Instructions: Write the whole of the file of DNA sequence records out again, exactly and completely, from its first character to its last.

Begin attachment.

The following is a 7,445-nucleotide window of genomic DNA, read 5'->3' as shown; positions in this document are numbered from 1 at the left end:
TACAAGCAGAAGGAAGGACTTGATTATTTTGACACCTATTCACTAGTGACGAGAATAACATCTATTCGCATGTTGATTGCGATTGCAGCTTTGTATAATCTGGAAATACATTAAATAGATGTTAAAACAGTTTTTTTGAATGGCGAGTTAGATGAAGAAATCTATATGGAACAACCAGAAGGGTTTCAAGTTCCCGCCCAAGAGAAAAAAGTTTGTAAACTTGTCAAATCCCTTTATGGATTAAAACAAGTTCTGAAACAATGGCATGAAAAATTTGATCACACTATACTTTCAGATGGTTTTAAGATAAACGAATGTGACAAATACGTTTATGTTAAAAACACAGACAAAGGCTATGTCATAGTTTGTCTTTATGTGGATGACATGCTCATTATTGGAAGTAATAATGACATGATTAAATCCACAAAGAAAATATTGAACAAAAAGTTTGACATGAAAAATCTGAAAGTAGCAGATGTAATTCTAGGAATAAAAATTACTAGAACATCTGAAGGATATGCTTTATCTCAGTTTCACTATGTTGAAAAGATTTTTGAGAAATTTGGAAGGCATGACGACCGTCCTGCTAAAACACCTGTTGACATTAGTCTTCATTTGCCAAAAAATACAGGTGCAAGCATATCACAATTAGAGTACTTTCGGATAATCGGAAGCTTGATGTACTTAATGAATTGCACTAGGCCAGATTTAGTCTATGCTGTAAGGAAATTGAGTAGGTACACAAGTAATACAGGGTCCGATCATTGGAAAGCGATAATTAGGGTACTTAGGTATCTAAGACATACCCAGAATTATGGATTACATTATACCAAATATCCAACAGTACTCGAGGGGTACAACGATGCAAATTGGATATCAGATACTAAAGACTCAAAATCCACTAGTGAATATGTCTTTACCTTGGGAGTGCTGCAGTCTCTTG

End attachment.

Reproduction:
The following is a 7,445-nucleotide window of genomic DNA, read 5'->3' as shown; positions in this document are numbered from 1 at the left end:
TACAAGCAGAAGGAAGGACTTGATTATTTTGACACCTATTCACTAGTGACGAGAATAACATCTATTCGCATGTTGATTGCGATTGCAGCTTTGTATAATCTGGAAATACATTAAATAGATGTTAAAACAGTTTTTTTGAATGGCGAGTTAGATGAAGAAATCTATATGGAACAACCAGAAGGGTTTCAAGTTCCCGCCCAAGAGAAAAAAGTTTGTAAACTTGTCAAATCCCTTTATGGATTAAAACAAGTTCTGAAACAATGGCATGAAAAATTTGATCACACTATACTTTCAGATGGTTTTAAGATAAACGAATGTGACAAATACGTTTATGTTAAAAACACAGACAAAGGCTATGTCATAGTTTGTCTTTATGTGGATGACATGCTCATTATTGGAAGTAATAATGACATGATTAAATCCACAAAGAAAATATTGAACAAAAAGTTTGACATGAAAAATCTGAAAGTAGCAGATGTAATTCTAGGAATAAAAATTACTAGAACATCTGAAGGATATGCTTTATCTCAGTTTCACTATGTTGAAAAGATTTTTGAGAAATTTGGAAGGCATGACGACCGTCCTGCTAAAACACCTGTTGACATTAGTCTTCATTTGCCAAAAAATACAGGTGCAAGCATATCACAATTAGAGTACTTTCGGATAATCGGAAGCTTGATGTACTTAATGAATTGCACTAGGCCAGATTTAGTCTATGCTGTAAGGAAATTGAGTAGGTACACAAGTAATACAGGGTCCGATCATTGGAAAGCGATAATTAGGGTACTTAGGTATCTAAGACATACCCAGAATTATGGATTACATTATACCAAATATCCAACAGTACTCGAGGGGTACAACGATGCAAATTGGATATCAGATACTAAAGACTCAAAATCCACTAGTGAATATGTCTTTACCTTGGGAGTGCTGCAGTCTCTTG